Despite the threats and ongoing challenges, the market continues to grow with each bank putting effort to switch from conventional banking to alternate channels. One such objection of the use of mobile banking apart from the comfort or law and order situation is the charge, through at par with competing banks, is high both through services offered by mobile operators providing internet, data communication and GPRS services coupled with those charges by financial institutions. Mobile technology is most being utilized for utility bill payment, fund transfer and checking of account balances, which account for only basic mobile services. It is often argued that the service currently offered is simply following the Western model of banking being implemented in Pakistan rather than focus on innovation which maybe replicated all over the world.

The main advantage of mobile banking is ease and convenience on part of the consumers whereas being cost effective on part of the banks. Consumers are actively being pushed with inbound phone calls to carry basis banking through the use of mobile banking with an aim to reduce the consumer traffic physically approaching the branch. Mobile banking is the next way forward to provide consumers with banking services without ever having to approach the branch. With such innovation and increased use of mobile phones, there is high competition between banks extending mobile banking services on the basis of services and price.

SBP before allowing the Telco let model issued guidelines of how transactions shall be carried out based on allocated slabs. These slabs only allow basic facility of funds transfer primarily targeted to low income groups and discourage any form of money laundering.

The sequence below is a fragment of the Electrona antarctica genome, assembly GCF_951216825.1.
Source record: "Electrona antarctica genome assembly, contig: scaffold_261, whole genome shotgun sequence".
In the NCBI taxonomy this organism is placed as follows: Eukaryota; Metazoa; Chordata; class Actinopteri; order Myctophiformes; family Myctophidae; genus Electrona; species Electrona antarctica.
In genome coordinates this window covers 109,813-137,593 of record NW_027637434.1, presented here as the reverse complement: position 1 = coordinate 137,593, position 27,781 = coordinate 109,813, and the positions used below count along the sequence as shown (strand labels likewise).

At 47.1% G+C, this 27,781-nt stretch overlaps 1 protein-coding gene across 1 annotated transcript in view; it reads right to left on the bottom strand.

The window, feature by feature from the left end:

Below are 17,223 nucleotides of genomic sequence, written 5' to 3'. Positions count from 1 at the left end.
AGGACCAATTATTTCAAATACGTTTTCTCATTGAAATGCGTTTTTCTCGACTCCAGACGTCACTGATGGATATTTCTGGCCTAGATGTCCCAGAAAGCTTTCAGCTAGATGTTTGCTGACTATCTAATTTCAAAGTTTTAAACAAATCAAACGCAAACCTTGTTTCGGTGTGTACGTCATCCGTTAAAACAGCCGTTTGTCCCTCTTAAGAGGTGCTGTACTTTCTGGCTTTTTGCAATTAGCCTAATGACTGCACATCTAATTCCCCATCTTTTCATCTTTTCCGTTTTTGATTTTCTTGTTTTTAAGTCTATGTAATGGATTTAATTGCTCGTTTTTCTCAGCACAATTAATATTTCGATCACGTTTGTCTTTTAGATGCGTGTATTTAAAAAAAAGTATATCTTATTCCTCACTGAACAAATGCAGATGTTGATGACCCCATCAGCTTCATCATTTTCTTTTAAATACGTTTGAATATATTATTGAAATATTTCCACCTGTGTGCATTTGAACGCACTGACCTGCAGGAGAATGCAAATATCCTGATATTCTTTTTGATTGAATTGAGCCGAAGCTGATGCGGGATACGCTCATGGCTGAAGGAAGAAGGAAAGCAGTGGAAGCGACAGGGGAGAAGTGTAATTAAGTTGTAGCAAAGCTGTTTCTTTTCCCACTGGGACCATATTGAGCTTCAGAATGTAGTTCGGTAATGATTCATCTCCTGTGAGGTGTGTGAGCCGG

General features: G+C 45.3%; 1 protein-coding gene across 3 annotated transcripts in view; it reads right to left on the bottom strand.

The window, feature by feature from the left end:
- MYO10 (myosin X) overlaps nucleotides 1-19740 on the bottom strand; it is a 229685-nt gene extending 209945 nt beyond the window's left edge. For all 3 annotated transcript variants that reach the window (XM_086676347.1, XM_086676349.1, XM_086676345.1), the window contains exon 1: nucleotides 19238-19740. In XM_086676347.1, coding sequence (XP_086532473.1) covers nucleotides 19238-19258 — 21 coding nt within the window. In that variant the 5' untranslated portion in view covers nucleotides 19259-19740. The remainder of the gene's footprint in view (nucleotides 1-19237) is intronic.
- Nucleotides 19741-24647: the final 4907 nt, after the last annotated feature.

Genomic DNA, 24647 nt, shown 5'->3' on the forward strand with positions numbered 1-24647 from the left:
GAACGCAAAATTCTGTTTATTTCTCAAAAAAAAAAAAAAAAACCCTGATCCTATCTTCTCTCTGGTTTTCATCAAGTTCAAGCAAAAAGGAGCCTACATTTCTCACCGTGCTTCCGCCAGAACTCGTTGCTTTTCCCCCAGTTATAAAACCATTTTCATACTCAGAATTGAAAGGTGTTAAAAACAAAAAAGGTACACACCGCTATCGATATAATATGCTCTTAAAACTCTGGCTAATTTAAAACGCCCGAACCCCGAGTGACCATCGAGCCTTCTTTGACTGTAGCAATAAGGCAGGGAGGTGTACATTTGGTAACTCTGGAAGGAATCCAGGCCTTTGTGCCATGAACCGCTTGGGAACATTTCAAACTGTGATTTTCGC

Pakistan is predominantly cash led economy, which needs to be shifted into the financial sector to increase transparency in transactions. As on objective of SBP is to assist both the consumers and financials institutions towards financial inclusion and provide ease through which banking services are offered to the consumers.

The idea for banks is to build a stronger consumer base without having to open a new branch is only possible through alternate banking channels. Considering the rural penetration of the financial sector, mobile banking will allow those residing in rural areas to execute transactions through formal banking network where money in the legal system will flow through the financial sector thereby increasing the deposit base. Alternate channels with success witnessed with Omni and Easypaisa are examples of how country wide penetration is possible if exploited for social benefit and long term profitability. For the alternate channel to be successful going forward, financial institutions, mobile telecom operators, SBP and Pakistan Telecommunication Authority (PTA) collectively have to work together to provide a platform where mobile based transactions are secure leading to consumer comfort along with marketing and sales efforts to attract new customers yet shift the current customers to mobile and alternate mode of banking. Pakistan with high penetration and use of cellular technology and opportunity to bank the unbanked may assist banks in reducing the number of branches, thereby reducing costs and provide superior services through the use of technology.


Check Also

Deteriorating health of Pakistani rupee

  The rupee is presently being traded at around Rs104 to a dollar in the …

Stock market review for year 2012

  Pakistan’s stock markets, particularly KSE is known worldwide for providing the best returns among …

Leave a Reply

Your email address will not be published. Required fields are marked *